AME has had dozens of books top bestseller lists, including those of the New York Times, USA Today, and Wall Street Journal. To learn more about Penny’s books or her promotional services, visit

Posted in Marketing, Platform, Promotion, Publishing and Self Publishing, Social Networking, The Business of Writing, Uncategorized, Websites | 7 Comments

Conflict Thesaurus Entry: Being Forced to Move

Conflict is very often the magic sauce for generating tension and turning a ho-hum story into one that rivets readers. As such, every scene should contain a struggle of some kind. Maybe it’s an internal tug-of-war having to do with difficult decisions, morals, or temptations. Or it possibly could come from an external source—other characters, unfortunate circumstances, or the force of nature itself.

It’s our hope that this thesaurus will help you come up with meaningful and fitting conflict options for your stories. Think about what your character wants and how best to block them, then choose a source of conflict that will ramp up the tension in each scene.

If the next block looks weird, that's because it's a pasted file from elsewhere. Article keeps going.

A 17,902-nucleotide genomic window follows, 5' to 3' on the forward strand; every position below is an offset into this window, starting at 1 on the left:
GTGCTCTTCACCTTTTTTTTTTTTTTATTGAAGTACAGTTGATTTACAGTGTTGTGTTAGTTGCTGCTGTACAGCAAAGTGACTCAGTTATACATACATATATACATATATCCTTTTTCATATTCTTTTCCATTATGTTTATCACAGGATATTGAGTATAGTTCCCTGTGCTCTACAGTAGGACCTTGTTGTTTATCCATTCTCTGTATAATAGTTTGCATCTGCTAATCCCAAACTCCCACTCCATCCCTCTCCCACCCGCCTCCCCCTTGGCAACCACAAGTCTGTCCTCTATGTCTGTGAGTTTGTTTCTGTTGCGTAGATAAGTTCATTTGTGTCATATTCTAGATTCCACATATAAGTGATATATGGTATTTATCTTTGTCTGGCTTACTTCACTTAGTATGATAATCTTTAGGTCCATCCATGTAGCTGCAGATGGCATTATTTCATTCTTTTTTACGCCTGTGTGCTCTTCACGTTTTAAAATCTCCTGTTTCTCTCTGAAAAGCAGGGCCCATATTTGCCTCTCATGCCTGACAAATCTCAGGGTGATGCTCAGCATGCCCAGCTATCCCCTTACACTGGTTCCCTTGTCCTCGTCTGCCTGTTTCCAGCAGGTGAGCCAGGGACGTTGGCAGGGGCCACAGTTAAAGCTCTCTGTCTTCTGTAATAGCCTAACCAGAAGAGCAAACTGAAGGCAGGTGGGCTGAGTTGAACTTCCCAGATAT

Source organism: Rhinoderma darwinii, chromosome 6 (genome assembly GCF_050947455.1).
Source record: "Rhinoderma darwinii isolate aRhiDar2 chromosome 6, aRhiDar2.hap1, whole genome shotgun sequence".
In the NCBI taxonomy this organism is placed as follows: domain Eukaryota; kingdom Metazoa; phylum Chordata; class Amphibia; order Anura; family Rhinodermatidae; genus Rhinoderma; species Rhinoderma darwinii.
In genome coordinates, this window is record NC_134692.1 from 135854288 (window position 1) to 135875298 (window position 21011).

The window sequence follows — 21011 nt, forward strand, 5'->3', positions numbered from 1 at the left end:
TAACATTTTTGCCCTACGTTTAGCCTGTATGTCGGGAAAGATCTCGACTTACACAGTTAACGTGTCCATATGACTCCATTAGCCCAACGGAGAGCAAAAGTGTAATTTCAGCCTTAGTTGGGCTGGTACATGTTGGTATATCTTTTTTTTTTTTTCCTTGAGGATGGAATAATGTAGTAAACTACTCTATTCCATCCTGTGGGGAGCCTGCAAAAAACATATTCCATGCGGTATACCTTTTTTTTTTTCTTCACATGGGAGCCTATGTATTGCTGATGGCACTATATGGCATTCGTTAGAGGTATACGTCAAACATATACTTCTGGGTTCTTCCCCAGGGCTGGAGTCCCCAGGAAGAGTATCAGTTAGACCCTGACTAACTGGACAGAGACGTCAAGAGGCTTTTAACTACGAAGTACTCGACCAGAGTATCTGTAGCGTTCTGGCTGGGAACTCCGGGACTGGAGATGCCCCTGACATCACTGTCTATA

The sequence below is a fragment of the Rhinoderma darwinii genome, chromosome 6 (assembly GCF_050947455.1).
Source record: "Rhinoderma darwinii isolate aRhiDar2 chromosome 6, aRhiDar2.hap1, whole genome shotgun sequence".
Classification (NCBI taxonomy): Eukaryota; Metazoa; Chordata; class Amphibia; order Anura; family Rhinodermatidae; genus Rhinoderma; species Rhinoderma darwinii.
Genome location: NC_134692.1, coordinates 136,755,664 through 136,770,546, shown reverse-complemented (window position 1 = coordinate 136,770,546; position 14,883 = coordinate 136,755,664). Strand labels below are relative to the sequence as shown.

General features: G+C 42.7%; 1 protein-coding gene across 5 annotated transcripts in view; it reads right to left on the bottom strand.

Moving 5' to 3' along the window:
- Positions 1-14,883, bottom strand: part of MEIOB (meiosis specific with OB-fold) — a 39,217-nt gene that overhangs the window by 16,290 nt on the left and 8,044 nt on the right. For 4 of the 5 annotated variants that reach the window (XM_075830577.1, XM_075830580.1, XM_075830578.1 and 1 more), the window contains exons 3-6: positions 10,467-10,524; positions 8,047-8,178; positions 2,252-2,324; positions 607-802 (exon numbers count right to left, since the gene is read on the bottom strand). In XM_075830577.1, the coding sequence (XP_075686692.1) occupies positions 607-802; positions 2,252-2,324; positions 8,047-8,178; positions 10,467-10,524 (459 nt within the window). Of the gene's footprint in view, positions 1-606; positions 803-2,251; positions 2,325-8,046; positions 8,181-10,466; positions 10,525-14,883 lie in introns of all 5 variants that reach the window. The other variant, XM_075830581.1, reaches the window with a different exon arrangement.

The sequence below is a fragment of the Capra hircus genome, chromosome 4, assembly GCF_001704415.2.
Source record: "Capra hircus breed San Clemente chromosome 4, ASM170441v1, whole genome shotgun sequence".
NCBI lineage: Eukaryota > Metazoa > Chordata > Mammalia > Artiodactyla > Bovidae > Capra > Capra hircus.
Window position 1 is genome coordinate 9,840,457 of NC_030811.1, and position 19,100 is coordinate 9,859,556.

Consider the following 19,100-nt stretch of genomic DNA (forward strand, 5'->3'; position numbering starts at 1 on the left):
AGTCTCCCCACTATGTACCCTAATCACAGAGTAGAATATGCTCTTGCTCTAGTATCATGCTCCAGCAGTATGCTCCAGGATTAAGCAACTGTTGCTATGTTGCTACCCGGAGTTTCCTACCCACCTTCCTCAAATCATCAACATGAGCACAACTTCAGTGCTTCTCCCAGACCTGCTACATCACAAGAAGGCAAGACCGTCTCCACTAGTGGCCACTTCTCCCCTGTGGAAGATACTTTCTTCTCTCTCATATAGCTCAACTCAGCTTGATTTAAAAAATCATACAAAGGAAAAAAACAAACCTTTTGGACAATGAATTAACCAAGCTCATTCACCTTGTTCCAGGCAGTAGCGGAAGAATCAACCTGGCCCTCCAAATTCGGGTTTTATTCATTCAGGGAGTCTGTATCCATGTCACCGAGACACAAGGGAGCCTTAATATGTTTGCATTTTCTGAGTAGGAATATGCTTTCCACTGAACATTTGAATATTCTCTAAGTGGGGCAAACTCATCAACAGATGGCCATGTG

Is your character being forced to move? Here's lots of ideas on how this type of conflict will impact them

Conflict: Begin Forced to Move

Category: Increased Pressure and Ticking Clocks, Failures and Mistakes, Relationship Friction, Duty and Responsibilities, Loss of Control, Miscellaneous Challenges

Relocating for work
Having to move due to financial constraints
Moving due to a separation or divorce
Requiring specialized care (at a retirement home, for treatment at a medical facility, etc.)
One’s building being condemned or a safety concern
Begin evicted
Moving to be on hand to support a struggling family member
Having to flee (to escape one’s enemies, avoid being caught by police, etc.)

Minor Complications: Having to take time away from work to pack, dealing with children who are angry about the move, a bank account hit as one pays for moving-related expenses, losing time to home repairs as one preps a home for sale, needing to leave on a moment’s notice for a showing, having to sell what one can’t take, having to reschedule appointments, holidays, or other commitments, difficult goodbyes to friends and neighbors, having to switch schools, a possibly longer commute or new job to navigate at the new place

Potentially Disastrous Results: Discovering the new place is riddled with problems (leaky pipes, faulty wiring, a pest infestation, awful neighbors), realizing the new neighborhood is unsafe or in some way undesirable (such as a new factory or mall being built close by), one’s kids hating their new school or being bullied by local kids, finding out a criminal lives next door, hating one’s new job, being unable to keep up with one’s new mortgage